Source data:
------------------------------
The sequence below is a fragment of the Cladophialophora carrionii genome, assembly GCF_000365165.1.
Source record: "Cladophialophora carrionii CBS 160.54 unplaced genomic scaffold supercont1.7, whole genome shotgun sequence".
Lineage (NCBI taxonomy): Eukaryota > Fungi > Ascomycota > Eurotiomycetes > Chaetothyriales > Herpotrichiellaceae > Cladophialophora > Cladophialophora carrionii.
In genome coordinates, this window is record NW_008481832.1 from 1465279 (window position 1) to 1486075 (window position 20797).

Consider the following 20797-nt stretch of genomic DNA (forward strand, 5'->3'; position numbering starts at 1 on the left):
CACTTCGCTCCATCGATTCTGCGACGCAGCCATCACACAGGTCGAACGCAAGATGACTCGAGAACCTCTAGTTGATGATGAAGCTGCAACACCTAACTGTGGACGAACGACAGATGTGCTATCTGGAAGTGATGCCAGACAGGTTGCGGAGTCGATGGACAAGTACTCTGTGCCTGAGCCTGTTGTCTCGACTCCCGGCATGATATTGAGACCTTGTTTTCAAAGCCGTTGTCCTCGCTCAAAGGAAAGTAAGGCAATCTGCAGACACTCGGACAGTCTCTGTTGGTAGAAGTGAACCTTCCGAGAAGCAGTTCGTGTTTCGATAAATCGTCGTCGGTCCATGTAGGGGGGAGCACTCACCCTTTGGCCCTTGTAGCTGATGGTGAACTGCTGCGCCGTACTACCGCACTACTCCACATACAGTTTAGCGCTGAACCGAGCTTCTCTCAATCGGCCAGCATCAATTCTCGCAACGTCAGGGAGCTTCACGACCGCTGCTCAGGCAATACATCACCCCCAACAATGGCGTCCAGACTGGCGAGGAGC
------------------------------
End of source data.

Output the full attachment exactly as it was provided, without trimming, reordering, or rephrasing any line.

The sequence below is a fragment of the Cladophialophora carrionii genome, assembly GCF_000365165.1.
Source record: "Cladophialophora carrionii CBS 160.54 unplaced genomic scaffold supercont1.7, whole genome shotgun sequence".
Lineage (NCBI taxonomy): Eukaryota > Fungi > Ascomycota > Eurotiomycetes > Chaetothyriales > Herpotrichiellaceae > Cladophialophora > Cladophialophora carrionii.
In genome coordinates, this window is record NW_008481832.1 from 1465279 (window position 1) to 1486075 (window position 20797).

Consider the following 20797-nt stretch of genomic DNA (forward strand, 5'->3'; position numbering starts at 1 on the left):
CACTTCGCTCCATCGATTCTGCGACGCAGCCATCACACAGGTCGAACGCAAGATGACTCGAGAACCTCTAGTTGATGATGAAGCTGCAACACCTAACTGTGGACGAACGACAGATGTGCTATCTGGAAGTGATGCCAGACAGGTTGCGGAGTCGATGGACAAGTACTCTGTGCCTGAGCCTGTTGTCTCGACTCCCGGCATGATATTGAGACCTTGTTTTCAAAGCCGTTGTCCTCGCTCAAAGGAAAGTAAGGCAATCTGCAGACACTCGGACAGTCTCTGTTGGTAGAAGTGAACCTTCCGAGAAGCAGTTCGTGTTTCGATAAATCGTCGTCGGTCCATGTAGGGGGGAGCACTCACCCTTTGGCCCTTGTAGCTGATGGTGAACTGCTGCGCCGTACTACCGCACTACTCCACATACAGTTTAGCGCTGAACCGAGCTTCTCTCAATCGGCCAGCATCAATTCTCGCAACGTCAGGGAGCTTCACGACCGCTGCTCAGGCAATACATCACCCCCAACAATGGCGTCCAGACTGGCGAGGAGC